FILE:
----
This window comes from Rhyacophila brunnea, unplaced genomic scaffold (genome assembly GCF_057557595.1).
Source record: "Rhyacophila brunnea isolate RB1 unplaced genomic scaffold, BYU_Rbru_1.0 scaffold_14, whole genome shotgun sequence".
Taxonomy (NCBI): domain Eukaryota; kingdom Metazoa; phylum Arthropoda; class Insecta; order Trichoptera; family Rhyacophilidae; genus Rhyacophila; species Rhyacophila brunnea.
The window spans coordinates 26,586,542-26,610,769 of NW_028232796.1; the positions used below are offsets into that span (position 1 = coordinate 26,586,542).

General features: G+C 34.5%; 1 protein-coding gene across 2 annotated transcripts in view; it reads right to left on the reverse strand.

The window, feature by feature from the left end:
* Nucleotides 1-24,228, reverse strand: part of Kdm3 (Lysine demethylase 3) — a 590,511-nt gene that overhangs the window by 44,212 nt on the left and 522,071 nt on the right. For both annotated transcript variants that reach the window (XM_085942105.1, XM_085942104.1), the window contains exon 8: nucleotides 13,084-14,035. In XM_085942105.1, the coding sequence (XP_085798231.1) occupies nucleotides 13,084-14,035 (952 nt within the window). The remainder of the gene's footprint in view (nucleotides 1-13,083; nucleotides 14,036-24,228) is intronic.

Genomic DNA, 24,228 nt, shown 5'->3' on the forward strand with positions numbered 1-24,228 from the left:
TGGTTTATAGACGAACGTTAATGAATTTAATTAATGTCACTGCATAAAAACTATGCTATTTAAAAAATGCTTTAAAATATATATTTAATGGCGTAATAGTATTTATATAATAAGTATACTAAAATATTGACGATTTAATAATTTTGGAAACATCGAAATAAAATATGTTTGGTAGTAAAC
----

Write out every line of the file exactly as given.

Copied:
This window comes from Rhyacophila brunnea, unplaced genomic scaffold (genome assembly GCF_057557595.1).
Source record: "Rhyacophila brunnea isolate RB1 unplaced genomic scaffold, BYU_Rbru_1.0 scaffold_14, whole genome shotgun sequence".
Taxonomy (NCBI): domain Eukaryota; kingdom Metazoa; phylum Arthropoda; class Insecta; order Trichoptera; family Rhyacophilidae; genus Rhyacophila; species Rhyacophila brunnea.
The window spans coordinates 26,586,542-26,610,769 of NW_028232796.1; the positions used below are offsets into that span (position 1 = coordinate 26,586,542).

General features: G+C 34.5%; 1 protein-coding gene across 2 annotated transcripts in view; it reads right to left on the reverse strand.

The window, feature by feature from the left end:
* Nucleotides 1-24,228, reverse strand: part of Kdm3 (Lysine demethylase 3) — a 590,511-nt gene that overhangs the window by 44,212 nt on the left and 522,071 nt on the right. For both annotated transcript variants that reach the window (XM_085942105.1, XM_085942104.1), the window contains exon 8: nucleotides 13,084-14,035. In XM_085942105.1, the coding sequence (XP_085798231.1) occupies nucleotides 13,084-14,035 (952 nt within the window). The remainder of the gene's footprint in view (nucleotides 1-13,083; nucleotides 14,036-24,228) is intronic.

Genomic DNA, 24,228 nt, shown 5'->3' on the forward strand with positions numbered 1-24,228 from the left:
TGGTTTATAGACGAACGTTAATGAATTTAATTAATGTCACTGCATAAAAACTATGCTATTTAAAAAATGCTTTAAAATATATATTTAATGGCGTAATAGTATTTATATAATAAGTATACTAAAATATTGACGATTTAATAATTTTGGAAACATCGAAATAAAATATGTTTGGTAGTAAAC